This gem-like male-female Taiwanese duet puts some unexpected spins on the familiar twinned theme of love and loss. The opening is arresting. A man (choreographer WANG Yeu-Kwn) carries on and sets down centrestage what looks like a giant white paper rose. As it slowly expands we realise that inside is another human being (LEE Yin-Ying). The pair lean into each other, revolving to the sad, sentimental strains of a vintage (American) song. That huge ‘flower’ subsequently becomes robe, artist’s canvas and island until eventually degenerating into ‘just’ a screwed-up ball of paper.
Performed with unpretentiously exquisite care, Wang’s succinct work is both physically and emotionally touching. I wondered if Lee’s role might be too much that of the languid female, but as the dance unfolds she exerts as much agency within it as Wang. But then in terms of style and temperament Beings isn’t meant to impart exertion. It contains, instead, a quiet and rewarding force of feeling.
Something about Wang Yeu-kwn´s Beings feels like falling from the top of a building in slow motion, blissfully knowing that you will land softly – an impossible experience in real life, but one facilitated by this gift-wrapped piece of art. Wang enters wearing an oversized chef’s hat of paper from which Lee Yin-Ying magically unfolds. They slow-dance to The Tennessee Waltz with the charming naiveté of blossoming teenage hearts.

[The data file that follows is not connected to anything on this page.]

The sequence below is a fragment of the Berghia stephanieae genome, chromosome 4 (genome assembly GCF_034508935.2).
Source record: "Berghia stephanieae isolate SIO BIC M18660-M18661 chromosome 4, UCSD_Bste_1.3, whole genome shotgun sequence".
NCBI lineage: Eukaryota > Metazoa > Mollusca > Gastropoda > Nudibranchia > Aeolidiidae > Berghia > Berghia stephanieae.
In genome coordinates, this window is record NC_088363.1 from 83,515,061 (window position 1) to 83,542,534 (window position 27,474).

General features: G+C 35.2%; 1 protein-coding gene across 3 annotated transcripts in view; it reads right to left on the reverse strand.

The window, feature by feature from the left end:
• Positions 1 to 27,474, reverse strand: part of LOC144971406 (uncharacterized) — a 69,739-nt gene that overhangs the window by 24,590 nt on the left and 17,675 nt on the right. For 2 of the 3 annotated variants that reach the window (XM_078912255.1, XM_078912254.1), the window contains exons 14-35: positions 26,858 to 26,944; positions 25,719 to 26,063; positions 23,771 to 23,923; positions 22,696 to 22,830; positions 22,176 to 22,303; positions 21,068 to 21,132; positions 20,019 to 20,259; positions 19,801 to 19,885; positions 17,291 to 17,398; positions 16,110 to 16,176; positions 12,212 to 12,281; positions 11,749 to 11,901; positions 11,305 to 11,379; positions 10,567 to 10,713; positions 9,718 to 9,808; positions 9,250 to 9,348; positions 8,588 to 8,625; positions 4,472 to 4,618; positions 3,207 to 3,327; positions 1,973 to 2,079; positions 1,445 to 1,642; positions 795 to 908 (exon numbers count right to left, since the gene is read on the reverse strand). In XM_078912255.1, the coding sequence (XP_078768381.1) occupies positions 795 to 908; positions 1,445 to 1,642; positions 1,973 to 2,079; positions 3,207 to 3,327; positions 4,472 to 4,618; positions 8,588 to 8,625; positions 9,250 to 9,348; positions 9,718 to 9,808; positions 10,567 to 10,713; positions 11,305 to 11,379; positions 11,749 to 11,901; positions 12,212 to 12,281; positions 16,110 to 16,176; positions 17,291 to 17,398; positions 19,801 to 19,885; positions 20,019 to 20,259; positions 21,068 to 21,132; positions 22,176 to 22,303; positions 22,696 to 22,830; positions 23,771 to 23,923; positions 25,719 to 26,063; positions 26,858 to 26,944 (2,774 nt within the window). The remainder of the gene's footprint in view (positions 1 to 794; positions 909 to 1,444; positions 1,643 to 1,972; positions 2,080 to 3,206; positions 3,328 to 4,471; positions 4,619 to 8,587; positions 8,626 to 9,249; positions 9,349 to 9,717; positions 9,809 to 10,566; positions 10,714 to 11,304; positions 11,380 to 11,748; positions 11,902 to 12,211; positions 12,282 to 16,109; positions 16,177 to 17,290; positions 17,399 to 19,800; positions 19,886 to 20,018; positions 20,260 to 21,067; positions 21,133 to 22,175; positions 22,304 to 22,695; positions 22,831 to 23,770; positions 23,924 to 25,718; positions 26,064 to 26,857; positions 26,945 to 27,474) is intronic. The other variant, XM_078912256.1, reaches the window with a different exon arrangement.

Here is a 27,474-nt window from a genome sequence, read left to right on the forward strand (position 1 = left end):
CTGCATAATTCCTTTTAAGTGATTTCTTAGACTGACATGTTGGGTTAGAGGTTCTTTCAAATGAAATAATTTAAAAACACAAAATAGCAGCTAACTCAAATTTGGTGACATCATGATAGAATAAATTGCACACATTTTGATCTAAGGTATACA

The solid paper serves as a curled-up canvas upon which Lee draws her happy-place of dogs and flowers. It is also tent, island, cape and, deceptively, a neat handbag that carries an emotional charge. During the dance their bodies are mysteriously stained with dark smudges, implying disturbances in the relationship. No matter how silently they tread, the paper crackles and rustles but yields to them, adding another necessary layer of clumsiness. The duality theme of yin-yang, black-white, man-woman, childhood-adolescence is, if perhaps overly binary-fixated, beautifully handled in a humble and (im)perfect work.
A huge white paper ball, carried on a man’s back, is dumped on the floor centre stage. Out comes a woman in bra and trousers. The two engage in a slow walk, their dragging feet flattening the paper as a soft ruffling sound settles in. Yes, these performers are a man and a woman, and in exactly that order. Their equal leaning against each other while in entangled rotation hardly affects the visible gendering at work in Beings: he lifts her with frowning vigour; her duty is to wrap herself around him. Some nuancing occurs when he builds himself a paper cloak, big smile on his face while she, now wearing this t-shirt, draws his body figure, complete with dog and flowers.
Yet her demurely lowered eyelids seldom rise and, when they finally do, it feels like an epiphany: her gaze, composed and confident, opens up to the audience in a moment of self-acknowledgement. There are pockets of laughter in the audience when she seems to pack him up as if ready for the bin – maybe a hint of a feminist wink?
Slowly, but with ease, a man (WANG Yeu-Kwn, also the choreographer) carries a large, white paper flower onto a dimly-lit stage and sets it down. As it unfolds into a small, crumpled island, a woman (LEE Yin-Ying) emerges from it. The weight of one person’s body, borne like a grounding force to the floor by another. The sense of tranquil care evident in its opening moments marks the entire performance. This is a duet of genuine intimacy. The island of paper becomes a blanket, and then a canvas stained by ink – just like the dancer’s bodies.
Beings is an act of writing with and through motion, leaving a material trail of various dualities and interdependencies open to interpretation. At certain moments I find myself distanced by its quiet but alert pathos. And yet I also wondered, after it was over, why is it that we often seem to have become so cynical about striving for beauty in contemporary art?